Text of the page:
Nehemiah 6: Intimidation and how not to be intimidated

We left off at Nehemiah 5 with Nehemiah confronting scandal and corruption within the leadership of the Jewish remnant that were in Jerusalem and Judah.   He’s been there a little over two months and he’s made a lot of progress, yet also a lot of enemies.   The main characters that keep popping up in the Enemies list are Sanballat, Tobiah, and Gesham.  These were important officials in neighboring regions that had a stake in keeping the Jews controlled and powerless because they were taking advantage of them.   In Chapter 4 we saw that they conducted a campaign of intimidation gossip, in chapter six we see them ramp up their game to outright lies and schemes to murder Nehemiah.

 When word came to Sanballat, Tobiah, Geshem the Arab and the rest of our enemies that I had rebuilt the wall and not a gap was left in it—though up to that time I had not set the doors in the gates— Sanballat and Geshem sent me this message: “Come, let us meet together in one of the villages[a] on the plain of Ono.”

But they were scheming to harm me; so I sent messengers to them with this reply: “I am carrying on a great project and cannot go down. Why should the work stop while I leave it and go down to you? Four times they sent me the same message, and each time I gave them the same answer.

When the “schemers” hear that the work is almost done they ramp up their harassment of Nehemiah.   They sent word to him that they wanted to “meet”.   Now, their idea of a “meet” probably included a bunch of guys with clubs and swords and Nehemiah alone in a room getting beat on; and Nehemiah realized this and ignored them.   This happens today as well, bully tactics never change.   When a person is on mission and doing the thing that GOD wants them to do, the “haters” and “schemers” will do whatever it takes to distract you from what we’re called to do.   High School bullies and adult bullies are pretty much the same thing, and a lot of times are the same people….high school  bullies (unless something drastic happens) often turn into adult bullies.   The trick to dealing with bullies is exemplified by Nehemiah’s actions in verse 4:  HE IGNORED THEM.   He lived his life, he continued his work and he paid them no mind.   He kept an eye on them, he watched his back and had people watching his, but he paid them no mind.   That’s what we need to remember.    We also need to be prepared for the escalation, because bullies hate being ignored.   That can be seen in what happens next.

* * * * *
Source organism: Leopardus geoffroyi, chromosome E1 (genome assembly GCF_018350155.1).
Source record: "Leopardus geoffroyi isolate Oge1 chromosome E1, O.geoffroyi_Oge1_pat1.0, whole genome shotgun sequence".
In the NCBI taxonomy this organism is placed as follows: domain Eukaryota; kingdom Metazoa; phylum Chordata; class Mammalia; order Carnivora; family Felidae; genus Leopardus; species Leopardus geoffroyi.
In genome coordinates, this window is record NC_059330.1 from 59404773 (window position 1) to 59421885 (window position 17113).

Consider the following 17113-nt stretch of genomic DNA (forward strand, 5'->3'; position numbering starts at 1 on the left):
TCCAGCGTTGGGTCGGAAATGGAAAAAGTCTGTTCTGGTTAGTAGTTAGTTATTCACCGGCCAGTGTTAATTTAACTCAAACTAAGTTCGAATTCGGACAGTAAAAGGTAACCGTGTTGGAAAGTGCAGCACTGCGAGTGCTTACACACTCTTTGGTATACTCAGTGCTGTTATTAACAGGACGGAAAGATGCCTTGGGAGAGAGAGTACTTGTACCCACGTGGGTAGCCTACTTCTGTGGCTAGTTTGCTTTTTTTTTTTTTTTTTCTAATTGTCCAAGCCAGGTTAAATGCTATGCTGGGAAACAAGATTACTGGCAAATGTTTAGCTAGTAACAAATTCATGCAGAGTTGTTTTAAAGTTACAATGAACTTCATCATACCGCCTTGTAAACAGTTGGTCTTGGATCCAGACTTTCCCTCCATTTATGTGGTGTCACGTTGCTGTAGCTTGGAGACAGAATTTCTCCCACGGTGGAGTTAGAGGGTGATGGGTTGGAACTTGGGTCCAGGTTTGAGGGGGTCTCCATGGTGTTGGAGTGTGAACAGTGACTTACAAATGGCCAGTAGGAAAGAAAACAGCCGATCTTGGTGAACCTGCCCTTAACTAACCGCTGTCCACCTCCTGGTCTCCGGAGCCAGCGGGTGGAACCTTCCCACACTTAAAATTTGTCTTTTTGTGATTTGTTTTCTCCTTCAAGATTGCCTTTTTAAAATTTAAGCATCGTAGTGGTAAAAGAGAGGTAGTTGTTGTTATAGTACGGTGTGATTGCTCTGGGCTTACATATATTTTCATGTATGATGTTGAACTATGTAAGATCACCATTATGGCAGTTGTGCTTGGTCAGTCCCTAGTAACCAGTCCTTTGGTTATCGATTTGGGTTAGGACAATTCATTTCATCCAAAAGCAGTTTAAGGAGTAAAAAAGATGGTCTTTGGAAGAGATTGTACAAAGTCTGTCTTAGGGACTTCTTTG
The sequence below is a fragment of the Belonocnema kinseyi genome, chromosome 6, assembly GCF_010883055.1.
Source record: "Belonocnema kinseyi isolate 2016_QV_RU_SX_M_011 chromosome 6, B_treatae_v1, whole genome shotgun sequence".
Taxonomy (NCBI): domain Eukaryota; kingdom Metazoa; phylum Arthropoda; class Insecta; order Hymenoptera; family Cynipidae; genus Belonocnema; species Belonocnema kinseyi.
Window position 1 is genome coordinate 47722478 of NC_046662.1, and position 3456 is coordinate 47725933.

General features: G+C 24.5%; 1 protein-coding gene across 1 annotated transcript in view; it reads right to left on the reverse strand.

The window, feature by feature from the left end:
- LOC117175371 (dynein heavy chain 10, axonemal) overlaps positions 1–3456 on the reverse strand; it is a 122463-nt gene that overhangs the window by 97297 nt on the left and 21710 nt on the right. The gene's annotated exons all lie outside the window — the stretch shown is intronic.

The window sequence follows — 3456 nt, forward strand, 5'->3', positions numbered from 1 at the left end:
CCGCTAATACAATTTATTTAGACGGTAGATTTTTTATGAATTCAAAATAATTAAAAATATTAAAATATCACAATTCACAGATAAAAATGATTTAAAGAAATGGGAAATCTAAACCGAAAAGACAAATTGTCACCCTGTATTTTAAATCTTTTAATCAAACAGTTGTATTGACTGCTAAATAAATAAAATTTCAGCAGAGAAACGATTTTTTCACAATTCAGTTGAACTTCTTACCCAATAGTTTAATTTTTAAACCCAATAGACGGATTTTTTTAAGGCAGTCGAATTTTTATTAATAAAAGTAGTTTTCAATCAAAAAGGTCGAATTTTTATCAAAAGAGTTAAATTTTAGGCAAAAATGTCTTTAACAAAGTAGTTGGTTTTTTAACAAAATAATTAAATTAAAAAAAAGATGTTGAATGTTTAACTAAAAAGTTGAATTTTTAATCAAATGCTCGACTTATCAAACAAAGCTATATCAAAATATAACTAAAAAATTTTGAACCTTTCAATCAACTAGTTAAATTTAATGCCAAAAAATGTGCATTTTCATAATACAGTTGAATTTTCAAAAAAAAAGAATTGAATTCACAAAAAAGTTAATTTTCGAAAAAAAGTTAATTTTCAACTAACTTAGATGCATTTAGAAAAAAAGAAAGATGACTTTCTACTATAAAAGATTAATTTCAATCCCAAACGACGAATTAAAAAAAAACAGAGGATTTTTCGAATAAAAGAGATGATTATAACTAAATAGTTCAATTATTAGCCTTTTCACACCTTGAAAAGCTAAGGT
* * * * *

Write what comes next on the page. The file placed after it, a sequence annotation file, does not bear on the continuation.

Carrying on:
Then, the fifth time, Sanballat sent his aide to me with the same message, and in his hand was an unsealed letter in which was written:

“It is reported among the nations—and Geshem[b] says it is true—that you and the Jews are plotting to revolt, and therefore you are building the wall. Moreover, according to these reports you are about to become their king and have even appointed prophets to make this proclamation about you in Jerusalem: ‘There is a king in Judah!’ Now this report will get back to the king; so come, let us meet together.

I sent him this reply: “Nothing like what you are saying is happening; you are just making it up out of your head.”

They were all trying to frighten us, thinking, “Their hands will get too weak for the work, and it will not be completed.”

But I prayed, “Now strengthen my hands.”

Now things get serious.   The “schemers and haters” have a letter they’re going to send to the king accusing Israel of rebellion.   They’ve tried intimidation, now they’re going for the outright lie to the big boss.   If you dig into this situation a little more and read the previous book of Ezra, you see that they had some success with this tactic before when the Jews were rebuilding the temple, but ultimately that tactic failed and the Jews were able to complete the rebuild of the temple.   However, for some reason, the “schemers and haters” went back to their old tactics and tried again.   The result:  Nehemiah finally responded, but his response was classic- “You’re lying and making crap up”.    He knew what they were trying to do.   Trying to frighten the people and stress everybody out and hoping they’ll be to discouraged to continue the work.   A leader sees the threats and responds accordingly.   He responded with truth, with dignity, and was firm and stood his ground.   The same thing that a leader today should do.   Make sure you have your process and procedures documented, your “i’s” dotted and your “t’s” crossed and look the “schemers and haters” in the eye and tell them they’re crazy and keep moving and working for what you believe in.   Most of all, as this section ends, stay in prayer about it, and be prepared for a change of tactic.